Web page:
(9 Reasons) Why your Lavender Isn’t Flowering


Lavender flowering

Assuming Lavenders are receiving the right care, then all species of lavender flower at some point during the Spring and Summer.

If a Lavender has not produced little or no flowers during the growing season then this is a sign that the plant is stressed. The healthier the lavender is the better it will bloom so there are a variety of reasons why lavender can be too stressed to flower:

  1. The soil is too fertile for lavender to flower (lavenders require low fertility)
  2. Added fertilizer promotes foliage growth at the expense of flowers
  3. The less sun lavenders have the less they will flower
  4. The lavender is planted in acidic soil (Lavenders require alkaline soil)
  5. Overwatered lavender will be stressed and is less likely to flower
  6. Soil is draining too slowly causing fungal disease
  7. The climate is too humid for lavenders to flower
  8. The lavender is suffering from transplant shock
  9. It is the wrong time of year for flowering

Keep reading for more information on why your lavender may not be flowering and if there is anything you can do to ensure flowering in the next season…

1. Fertile Soil Prevents Lavender Flowering

The most common reason for lavender not flowering is that the lavender is planted into rich fertile soil.

This may sound counterintuitive as most popular cultivated plants thrive in healthy fertile soil.

Lavender plants however are adapted to low fertility, sandy or gravelly soils in their native home range of the Mediterranean in Southern Europe.

Sand and gravel contribute very little nutrients to the soil, but they provide the ideal soil structure that lavenders require.

For lavenders, it is far more important to have soil that drains quickly and holds little moisture as they like their roots to be kept somewhat dry between periods of watering.

It is in these nutrient poor soils that lavenders produce their best oils, fragrance, and flower display.

High fertility soils promote lots of foliage growth but that comes at the expense of flowers and will be to the detriment of healthy lavenders.

Lavenders in soils with a high nitrogen content will grow leggy with yellow foliage and most likely will produce little or no flowers.

To remedy this you have to amend the soil to replicate some of the lavender’s preferred natural conditions. This is fortunately very simple to do.

Gently fork the lavender plant out of the ground and dig in plenty of sand or gravel so that the soil is approximately 30% sand to 70% soil, but it is better to have too much sand than not enough so be generous.

For more information on amending the soil to balance out fertility, follow the steps in my article: How to transplant lavender successfully.

The best time to do this is the spring but if your lavender is turning yellow (a sign of excess nitrogen) then this will need to be done more urgently, but avoid transplanting in winter as lavender roots struggle to establish when planted into cold winter soils.

If you have amended the soil and other conditions (such as full sun and well-drained soil) are in place then the lavender should make a recovery and produce flowers for the next year.

2. Feeding Lavenders will Reduce Flowering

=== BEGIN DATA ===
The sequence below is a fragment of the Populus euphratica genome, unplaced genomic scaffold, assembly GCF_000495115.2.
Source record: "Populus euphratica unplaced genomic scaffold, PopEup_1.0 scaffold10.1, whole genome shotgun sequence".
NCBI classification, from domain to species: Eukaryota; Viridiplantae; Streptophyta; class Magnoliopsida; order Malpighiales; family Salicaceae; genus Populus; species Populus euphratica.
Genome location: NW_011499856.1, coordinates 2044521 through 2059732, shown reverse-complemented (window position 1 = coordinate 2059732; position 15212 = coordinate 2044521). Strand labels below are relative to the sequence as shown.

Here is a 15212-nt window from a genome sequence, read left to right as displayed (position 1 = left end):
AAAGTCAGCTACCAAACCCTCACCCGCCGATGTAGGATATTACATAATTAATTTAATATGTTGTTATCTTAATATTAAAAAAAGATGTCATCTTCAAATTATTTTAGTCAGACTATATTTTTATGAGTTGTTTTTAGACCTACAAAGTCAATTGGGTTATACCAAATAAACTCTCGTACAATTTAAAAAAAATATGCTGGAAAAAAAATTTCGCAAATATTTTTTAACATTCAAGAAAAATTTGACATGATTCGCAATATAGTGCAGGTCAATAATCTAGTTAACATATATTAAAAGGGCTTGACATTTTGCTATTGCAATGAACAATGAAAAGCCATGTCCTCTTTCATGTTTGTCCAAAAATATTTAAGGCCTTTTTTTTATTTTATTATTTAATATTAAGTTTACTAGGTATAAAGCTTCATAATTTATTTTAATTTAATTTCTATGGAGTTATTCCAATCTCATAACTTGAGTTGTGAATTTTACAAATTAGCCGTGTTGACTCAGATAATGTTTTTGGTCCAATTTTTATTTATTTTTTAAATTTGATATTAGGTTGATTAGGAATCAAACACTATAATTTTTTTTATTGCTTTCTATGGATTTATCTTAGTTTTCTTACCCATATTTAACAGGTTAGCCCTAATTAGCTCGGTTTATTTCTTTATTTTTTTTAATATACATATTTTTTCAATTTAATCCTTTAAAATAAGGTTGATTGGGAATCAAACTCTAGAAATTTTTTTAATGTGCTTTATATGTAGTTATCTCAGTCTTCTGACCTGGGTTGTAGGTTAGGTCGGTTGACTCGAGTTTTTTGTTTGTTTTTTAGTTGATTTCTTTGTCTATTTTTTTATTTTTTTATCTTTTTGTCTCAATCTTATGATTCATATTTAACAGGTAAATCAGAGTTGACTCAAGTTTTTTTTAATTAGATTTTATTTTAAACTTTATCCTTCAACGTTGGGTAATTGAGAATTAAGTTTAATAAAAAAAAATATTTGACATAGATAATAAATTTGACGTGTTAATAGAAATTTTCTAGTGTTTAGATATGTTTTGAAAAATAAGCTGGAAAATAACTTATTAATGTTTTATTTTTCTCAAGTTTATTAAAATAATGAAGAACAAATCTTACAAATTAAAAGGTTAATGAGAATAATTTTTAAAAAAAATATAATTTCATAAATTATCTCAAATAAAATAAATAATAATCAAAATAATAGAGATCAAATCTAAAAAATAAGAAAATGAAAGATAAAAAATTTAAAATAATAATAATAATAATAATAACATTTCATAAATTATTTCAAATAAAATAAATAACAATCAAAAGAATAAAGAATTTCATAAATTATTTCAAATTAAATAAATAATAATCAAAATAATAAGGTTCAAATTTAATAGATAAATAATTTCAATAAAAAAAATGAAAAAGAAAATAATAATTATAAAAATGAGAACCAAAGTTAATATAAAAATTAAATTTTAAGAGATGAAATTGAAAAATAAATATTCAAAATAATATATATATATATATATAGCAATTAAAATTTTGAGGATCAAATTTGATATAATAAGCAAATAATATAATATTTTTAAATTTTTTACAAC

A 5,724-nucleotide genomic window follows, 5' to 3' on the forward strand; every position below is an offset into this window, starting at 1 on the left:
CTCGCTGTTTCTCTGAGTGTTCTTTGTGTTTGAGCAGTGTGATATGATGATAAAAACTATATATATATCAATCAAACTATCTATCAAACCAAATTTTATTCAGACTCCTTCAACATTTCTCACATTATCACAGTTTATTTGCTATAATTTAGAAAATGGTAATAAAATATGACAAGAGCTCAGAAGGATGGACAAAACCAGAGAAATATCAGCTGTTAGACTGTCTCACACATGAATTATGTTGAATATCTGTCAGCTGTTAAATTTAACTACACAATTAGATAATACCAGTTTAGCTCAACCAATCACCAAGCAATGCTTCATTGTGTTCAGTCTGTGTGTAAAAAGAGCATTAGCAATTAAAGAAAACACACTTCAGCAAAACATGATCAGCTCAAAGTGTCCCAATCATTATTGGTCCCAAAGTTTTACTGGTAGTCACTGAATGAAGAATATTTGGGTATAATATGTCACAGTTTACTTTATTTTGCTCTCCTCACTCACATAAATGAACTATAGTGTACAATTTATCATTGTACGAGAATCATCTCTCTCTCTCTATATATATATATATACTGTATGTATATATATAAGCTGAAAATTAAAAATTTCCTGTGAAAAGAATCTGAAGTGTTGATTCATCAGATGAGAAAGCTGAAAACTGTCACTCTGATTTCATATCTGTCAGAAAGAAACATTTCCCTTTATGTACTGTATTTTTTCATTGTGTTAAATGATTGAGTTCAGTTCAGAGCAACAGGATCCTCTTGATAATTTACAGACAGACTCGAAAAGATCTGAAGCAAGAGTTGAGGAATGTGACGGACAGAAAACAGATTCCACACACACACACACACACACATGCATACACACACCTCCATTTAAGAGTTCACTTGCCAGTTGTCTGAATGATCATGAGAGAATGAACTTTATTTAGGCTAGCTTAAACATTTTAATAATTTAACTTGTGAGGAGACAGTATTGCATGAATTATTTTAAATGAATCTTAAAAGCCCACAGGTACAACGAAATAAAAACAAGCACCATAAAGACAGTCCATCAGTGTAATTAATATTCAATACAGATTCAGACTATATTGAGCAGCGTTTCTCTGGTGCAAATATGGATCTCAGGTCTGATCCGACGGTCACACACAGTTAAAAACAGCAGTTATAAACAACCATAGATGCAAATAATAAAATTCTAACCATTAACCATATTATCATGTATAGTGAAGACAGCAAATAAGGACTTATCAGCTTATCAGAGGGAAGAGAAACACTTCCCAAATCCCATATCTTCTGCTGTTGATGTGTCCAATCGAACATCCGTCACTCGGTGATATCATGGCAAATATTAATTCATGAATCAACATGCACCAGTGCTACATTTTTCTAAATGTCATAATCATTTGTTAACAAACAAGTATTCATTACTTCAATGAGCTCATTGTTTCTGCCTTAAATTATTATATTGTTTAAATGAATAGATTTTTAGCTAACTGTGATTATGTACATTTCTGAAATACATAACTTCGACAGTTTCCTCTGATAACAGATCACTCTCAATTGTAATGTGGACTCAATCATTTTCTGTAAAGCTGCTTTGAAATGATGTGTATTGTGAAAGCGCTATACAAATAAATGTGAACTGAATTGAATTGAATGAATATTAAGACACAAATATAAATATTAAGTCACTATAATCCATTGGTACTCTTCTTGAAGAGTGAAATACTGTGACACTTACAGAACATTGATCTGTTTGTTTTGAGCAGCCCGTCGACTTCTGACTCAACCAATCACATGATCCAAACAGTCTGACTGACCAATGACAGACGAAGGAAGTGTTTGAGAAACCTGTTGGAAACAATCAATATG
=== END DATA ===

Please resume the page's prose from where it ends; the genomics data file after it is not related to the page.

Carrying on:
This point is very much related to the previous problem of soils that are too fertile.

Like all plants lavender does require the nutrients Nitrogen (N), Phosphorous (P), and Potassium (K). The difference is that Lavenders are not heavy feeders and an excess of these nutrients in the form of fertilizer will cause you lavender not to flower.

This is again because lavenders actually thrive on relatively neglectful conditions such as watering once every two weeks, blazing sunshine, and low nutrient soil as this is the environment they are accustomed to living in, with sandy, alkaline soils of Southern Europe in countries like France, Spain, and Italy.

Adding fertilizer to lavenders will stimulate lots of leggy foliage growth and deter flowering, which is contrary to the goals of any lavender gardener.

The most influential factors that encourage lavenders to produce flowers are sunlight, the right watering schedule, and soil that somewhat resembles that of the lavender‘s natural habitat (which is easy to achieve) and twice-yearly pruning, so skip the fertilizer in favor of consistent good care.

If you have added fertilizer to your lavender then I would encourage you to remove it from the soil and replant it in a different location as this ground will be too fertile for the lavender to flower to its full potential.

3. Not Enough Sunlight to Flower

Lavenders need full sun to flower, produce oil, and exude its best aroma. The less sun that a lavender receives, the fewer flowers will be on display.

Lavenders are habituated to the sunny conditions of the Mediterranean where they grow best in full sunshine.

Whilst some species of lavender (English Lavenders, Lavandula angustifolia) do not need to the hot conditions of the Mediterranean to grow or display plentiful flowers, they all need as much sun as possible.

Lavenders will flower if they receive 6 hours of light per day during the spring and summer (preferably morning sunshine) but the more sun the better for flowering.

Any less than 6 hours of direct sunlight per day the lavender will be under significant stress and will not be able to flower, and the lavender will possibly die so move the lavender or transplant the lavender to a pot and place it in a sunny location.